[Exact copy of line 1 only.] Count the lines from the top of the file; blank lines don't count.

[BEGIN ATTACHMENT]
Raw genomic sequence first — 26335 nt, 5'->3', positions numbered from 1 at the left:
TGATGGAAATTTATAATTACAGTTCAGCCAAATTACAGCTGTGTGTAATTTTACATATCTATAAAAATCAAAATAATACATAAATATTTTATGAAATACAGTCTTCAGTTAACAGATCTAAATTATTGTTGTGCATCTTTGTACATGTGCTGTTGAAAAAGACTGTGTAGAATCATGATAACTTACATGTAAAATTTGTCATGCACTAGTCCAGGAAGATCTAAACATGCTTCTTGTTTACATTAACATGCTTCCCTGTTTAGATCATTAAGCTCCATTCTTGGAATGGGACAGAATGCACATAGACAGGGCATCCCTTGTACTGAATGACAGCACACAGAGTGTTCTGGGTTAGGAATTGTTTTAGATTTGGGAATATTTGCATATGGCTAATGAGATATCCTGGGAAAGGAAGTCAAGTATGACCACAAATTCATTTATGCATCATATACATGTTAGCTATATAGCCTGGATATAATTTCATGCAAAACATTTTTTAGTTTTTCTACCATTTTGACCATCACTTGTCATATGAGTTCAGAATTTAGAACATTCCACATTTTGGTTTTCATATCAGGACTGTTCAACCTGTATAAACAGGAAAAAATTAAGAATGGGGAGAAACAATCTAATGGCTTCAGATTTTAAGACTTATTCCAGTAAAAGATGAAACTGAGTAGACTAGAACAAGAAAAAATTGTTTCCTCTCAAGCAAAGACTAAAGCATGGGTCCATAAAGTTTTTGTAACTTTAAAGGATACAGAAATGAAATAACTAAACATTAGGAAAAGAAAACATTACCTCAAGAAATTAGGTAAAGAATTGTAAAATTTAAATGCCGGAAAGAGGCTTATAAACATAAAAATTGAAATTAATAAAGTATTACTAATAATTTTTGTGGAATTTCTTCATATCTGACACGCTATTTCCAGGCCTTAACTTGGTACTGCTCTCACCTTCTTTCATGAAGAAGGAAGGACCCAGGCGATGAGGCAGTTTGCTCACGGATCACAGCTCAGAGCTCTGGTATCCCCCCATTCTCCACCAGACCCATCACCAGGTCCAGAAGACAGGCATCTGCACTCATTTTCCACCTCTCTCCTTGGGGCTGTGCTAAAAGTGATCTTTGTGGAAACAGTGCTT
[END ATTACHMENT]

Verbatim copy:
Raw genomic sequence first — 26335 nt, 5'->3', positions numbered from 1 at the left: